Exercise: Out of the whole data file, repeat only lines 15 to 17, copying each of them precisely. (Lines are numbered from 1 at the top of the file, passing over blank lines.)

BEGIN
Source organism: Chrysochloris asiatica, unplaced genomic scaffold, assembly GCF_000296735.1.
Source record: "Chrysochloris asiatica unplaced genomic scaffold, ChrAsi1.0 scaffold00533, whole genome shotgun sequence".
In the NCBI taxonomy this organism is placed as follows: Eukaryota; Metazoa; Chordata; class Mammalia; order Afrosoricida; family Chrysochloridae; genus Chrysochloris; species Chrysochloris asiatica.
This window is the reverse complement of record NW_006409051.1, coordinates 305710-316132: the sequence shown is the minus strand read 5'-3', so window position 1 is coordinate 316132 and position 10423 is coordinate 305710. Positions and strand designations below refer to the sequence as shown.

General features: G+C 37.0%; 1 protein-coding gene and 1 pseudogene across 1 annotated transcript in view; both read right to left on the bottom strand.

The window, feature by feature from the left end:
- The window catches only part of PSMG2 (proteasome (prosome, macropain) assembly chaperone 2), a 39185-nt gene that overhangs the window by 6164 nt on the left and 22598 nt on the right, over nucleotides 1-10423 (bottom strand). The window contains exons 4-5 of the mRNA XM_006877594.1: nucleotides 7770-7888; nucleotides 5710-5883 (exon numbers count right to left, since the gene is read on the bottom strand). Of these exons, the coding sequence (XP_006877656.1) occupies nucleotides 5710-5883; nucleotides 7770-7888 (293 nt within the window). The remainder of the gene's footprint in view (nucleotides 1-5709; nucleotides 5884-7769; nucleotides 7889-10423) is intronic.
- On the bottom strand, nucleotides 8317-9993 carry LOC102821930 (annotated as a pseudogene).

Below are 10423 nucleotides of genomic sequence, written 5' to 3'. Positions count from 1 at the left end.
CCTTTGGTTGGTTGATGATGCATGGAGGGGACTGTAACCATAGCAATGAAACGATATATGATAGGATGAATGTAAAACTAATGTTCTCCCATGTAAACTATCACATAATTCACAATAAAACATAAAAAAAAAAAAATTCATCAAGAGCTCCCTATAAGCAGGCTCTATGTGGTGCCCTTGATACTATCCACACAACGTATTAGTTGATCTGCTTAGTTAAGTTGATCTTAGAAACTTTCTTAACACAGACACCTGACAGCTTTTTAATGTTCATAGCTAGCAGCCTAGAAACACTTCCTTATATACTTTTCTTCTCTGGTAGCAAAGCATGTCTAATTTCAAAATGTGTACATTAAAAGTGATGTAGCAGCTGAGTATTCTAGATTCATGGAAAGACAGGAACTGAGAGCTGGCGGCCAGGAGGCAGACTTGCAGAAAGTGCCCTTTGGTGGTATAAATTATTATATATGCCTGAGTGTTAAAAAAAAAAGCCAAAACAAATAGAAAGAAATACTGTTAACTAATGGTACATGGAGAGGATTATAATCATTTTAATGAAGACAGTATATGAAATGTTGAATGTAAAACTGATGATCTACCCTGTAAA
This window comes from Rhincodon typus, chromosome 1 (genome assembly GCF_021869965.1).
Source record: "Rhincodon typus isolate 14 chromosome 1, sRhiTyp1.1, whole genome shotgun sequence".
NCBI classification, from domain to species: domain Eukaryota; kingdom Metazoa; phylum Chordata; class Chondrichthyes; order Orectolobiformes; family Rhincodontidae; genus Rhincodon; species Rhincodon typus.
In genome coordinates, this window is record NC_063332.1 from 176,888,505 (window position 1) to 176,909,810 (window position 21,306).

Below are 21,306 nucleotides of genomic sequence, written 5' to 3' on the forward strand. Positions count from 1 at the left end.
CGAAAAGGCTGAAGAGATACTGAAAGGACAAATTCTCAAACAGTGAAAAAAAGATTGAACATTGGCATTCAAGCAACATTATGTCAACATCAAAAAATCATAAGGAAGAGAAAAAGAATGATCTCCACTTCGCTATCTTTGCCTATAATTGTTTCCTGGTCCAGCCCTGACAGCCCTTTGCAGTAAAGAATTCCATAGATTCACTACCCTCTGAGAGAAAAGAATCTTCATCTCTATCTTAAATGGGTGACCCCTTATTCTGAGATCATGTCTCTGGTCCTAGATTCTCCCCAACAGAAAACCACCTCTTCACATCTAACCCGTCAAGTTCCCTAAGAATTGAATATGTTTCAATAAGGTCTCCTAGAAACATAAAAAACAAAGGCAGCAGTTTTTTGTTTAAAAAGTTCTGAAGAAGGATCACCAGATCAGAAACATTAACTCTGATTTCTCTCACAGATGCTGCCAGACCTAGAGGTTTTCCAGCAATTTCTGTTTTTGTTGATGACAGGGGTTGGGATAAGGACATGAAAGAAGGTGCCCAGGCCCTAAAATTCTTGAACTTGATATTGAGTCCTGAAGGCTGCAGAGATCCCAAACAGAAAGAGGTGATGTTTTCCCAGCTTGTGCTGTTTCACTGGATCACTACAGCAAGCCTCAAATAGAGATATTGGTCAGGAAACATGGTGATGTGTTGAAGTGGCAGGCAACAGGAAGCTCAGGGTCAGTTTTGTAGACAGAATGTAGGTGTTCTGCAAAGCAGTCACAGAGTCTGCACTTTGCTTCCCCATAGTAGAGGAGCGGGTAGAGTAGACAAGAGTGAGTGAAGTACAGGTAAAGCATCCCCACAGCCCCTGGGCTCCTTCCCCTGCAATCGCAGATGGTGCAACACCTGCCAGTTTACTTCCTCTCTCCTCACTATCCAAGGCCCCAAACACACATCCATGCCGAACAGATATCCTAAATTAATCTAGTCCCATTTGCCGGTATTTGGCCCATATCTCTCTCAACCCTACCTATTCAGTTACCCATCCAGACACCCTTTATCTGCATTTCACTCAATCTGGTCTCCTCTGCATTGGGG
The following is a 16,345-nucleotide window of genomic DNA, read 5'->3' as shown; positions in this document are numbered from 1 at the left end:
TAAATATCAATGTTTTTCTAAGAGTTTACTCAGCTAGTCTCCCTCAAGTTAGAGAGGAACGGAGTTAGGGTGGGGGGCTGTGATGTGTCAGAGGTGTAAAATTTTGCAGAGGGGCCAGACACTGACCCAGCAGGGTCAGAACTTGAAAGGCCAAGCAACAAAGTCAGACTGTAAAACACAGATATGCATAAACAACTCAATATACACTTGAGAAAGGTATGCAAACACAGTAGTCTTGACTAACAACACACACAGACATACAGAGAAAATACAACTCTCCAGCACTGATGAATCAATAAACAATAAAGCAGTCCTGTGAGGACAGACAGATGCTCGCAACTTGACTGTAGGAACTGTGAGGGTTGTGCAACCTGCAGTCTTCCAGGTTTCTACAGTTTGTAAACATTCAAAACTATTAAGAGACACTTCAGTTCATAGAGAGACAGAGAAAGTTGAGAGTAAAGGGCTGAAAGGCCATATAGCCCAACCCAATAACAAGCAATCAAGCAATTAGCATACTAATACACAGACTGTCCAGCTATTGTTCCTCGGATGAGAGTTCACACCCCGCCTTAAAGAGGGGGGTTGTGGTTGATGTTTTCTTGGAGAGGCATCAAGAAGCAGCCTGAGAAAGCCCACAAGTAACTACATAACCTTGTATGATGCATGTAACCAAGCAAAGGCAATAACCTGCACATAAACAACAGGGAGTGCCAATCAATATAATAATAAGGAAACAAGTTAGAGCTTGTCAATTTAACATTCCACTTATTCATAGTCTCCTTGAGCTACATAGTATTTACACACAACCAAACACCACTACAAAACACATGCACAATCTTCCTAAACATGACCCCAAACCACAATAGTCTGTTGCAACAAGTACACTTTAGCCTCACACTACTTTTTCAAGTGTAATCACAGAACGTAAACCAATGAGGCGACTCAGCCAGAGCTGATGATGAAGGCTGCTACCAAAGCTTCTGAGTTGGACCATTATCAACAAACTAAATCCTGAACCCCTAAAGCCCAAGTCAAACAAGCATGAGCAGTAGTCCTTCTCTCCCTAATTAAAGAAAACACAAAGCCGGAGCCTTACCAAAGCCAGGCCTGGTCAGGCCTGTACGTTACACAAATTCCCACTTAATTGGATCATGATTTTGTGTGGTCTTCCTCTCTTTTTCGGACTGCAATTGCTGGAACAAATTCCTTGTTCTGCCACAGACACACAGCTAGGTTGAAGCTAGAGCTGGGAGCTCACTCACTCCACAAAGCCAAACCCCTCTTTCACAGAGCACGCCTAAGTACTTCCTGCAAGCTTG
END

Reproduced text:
Below are 21,306 nucleotides of genomic sequence, written 5' to 3' on the forward strand. Positions count from 1 at the left end.
CGAAAAGGCTGAAGAGATACTGAAAGGACAAATTCTCAAACAGTGAAAAAAAGATTGAACATTGGCATTCAAGCAACATTATGTCAACATCAAAAAATCATAAGGAAGAGAAAAAGAATGATCTCCACTTCGCTATCTTTGCCTATAATTGTTTCCTGGTCCAGCCCTGACAGCCCTTTGCAGTAAAGAATTCCATAGATTCACTACCCTCTGAGAGAAAAGAATCTTCATCTCTATCTTAAATGGGTGACCCCTTATTCTGAGATCATGTCTCTGGTCCTAGATTCTCCCCAACAGAAAACCACCTCTTCACATCTAACCCGTCAAGTTCCCTAAGAATTGAATATGTTTCAATAAGGTCTCCTAGAAACATAAAAAACAAAGGCAGCAGTTTTTTGTTTAAAAAGTTCTGAAGAAGGATCACCAGATCAGAAACATTAACTCTGATTTCTCTCACAGATGCTGCCAGACCTAGAGGTTTTCCAGCAATTTCTGTTTTTGTTGATGACAGGGGTTGGGATAAGGACATGAAAGAAGGTGCCCAGGCCCTAAAATTCTTGAACTTGATATTGAGTCCTGAAGGCTGCAGAGATCCCAAACAGAAAGAGGTGATGTTTTCCCAGCTTGTGCTGTTTCACTGGATCACTACAGCAAGCCTCAAATAGAGATATTGGTCAGGAAACATGGTGATGTGTTGAAGTGGCAGGCAACAGGAAGCTCAGGGTCAGTTTTGTAGACAGAATGTAGGTGTTCTGCAAAGCAGTCACAGAGTCTGCACTTTGCTTCCCCATAGTAGAGGAGCGGGTAGAGTAGACAAGAGTGAGTGAAGTACAGGTAAAGCATCCCCACAGCCCCTGGGCTCCTTCCCCTGCAATCGCAGATGGTGCAACACCTGCCAGTTTACTTCCTCTCTCCTCACTATCCAAGGCCCCAAACACACATCCATGCCGAACAGATATCCTAAATTAATCTAGTCCCATTTGCCGGTATTTGGCCCATATCTCTCTCAACCCTACCTATTCAGTTACCCATCCAGACACCCTTTATCTGCATTTCACTCAATCTGGTCTCCTCTGCATTGGGG
The following is a 16,345-nucleotide window of genomic DNA, read 5'->3' as shown; positions in this document are numbered from 1 at the left end: